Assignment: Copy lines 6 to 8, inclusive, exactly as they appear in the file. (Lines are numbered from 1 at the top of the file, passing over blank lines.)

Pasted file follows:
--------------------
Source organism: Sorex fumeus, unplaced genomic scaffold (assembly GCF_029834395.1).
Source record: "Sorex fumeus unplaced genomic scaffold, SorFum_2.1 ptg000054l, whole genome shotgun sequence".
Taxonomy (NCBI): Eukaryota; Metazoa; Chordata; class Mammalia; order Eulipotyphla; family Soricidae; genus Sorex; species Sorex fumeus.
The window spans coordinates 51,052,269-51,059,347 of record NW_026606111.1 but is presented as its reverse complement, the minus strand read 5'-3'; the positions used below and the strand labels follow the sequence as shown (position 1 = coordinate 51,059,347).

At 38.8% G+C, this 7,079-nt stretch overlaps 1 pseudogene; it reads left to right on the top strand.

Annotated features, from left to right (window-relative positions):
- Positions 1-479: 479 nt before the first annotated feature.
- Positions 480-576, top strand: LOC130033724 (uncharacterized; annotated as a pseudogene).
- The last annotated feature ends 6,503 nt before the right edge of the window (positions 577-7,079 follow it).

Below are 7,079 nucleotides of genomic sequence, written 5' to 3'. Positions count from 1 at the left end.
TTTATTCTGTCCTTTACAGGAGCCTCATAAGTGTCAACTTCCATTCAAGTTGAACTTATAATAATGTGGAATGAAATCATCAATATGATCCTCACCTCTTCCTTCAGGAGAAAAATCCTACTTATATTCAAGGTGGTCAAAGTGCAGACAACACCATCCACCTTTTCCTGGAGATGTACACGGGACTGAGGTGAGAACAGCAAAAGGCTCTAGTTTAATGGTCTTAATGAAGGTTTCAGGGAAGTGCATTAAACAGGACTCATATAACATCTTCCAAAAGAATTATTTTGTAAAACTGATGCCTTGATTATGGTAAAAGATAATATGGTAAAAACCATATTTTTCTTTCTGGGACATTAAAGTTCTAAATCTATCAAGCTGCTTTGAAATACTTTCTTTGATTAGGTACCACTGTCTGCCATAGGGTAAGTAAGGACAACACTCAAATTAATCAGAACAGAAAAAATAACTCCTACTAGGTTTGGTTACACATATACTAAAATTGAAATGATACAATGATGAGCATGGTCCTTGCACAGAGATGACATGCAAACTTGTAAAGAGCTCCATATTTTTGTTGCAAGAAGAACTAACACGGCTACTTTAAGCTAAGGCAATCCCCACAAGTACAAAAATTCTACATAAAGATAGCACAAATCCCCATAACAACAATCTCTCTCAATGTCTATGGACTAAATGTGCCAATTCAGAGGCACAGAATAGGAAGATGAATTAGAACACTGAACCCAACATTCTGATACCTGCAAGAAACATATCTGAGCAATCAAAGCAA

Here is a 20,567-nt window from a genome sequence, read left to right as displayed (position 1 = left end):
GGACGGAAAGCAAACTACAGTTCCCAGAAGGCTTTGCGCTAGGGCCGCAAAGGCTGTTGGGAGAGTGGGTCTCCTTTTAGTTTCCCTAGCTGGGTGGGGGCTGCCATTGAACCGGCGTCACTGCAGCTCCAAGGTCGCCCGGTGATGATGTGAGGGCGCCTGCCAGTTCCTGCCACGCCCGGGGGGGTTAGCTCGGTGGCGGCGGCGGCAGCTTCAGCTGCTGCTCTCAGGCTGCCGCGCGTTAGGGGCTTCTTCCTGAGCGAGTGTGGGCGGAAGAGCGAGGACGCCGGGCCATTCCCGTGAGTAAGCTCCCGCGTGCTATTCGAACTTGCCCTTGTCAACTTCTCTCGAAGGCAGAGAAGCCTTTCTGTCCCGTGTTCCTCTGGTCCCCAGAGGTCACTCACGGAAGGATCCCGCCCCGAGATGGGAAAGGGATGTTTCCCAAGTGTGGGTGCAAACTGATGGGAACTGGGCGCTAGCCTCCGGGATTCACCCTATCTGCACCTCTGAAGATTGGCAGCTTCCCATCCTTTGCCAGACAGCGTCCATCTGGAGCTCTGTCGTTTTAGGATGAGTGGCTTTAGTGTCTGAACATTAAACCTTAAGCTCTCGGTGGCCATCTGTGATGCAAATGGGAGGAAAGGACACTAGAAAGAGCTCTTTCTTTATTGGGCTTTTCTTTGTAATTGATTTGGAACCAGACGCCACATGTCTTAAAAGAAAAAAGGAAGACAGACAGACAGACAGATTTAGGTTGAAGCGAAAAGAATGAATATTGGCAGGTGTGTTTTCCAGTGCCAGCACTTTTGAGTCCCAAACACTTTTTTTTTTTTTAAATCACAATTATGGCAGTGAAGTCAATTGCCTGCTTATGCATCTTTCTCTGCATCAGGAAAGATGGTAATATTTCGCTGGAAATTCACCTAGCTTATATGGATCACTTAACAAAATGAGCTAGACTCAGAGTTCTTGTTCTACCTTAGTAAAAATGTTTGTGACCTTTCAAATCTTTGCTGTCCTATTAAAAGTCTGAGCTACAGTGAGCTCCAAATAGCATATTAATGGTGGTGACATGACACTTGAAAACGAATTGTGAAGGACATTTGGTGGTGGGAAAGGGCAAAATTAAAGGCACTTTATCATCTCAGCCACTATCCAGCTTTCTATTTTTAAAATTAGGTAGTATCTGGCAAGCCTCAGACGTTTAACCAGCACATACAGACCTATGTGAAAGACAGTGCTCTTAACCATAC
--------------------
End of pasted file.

Annotated features, from left to right (window-relative positions):
- Positions 1-479: 479 nt before the first annotated feature.
- Positions 480-576, top strand: LOC130033724 (uncharacterized; annotated as a pseudogene).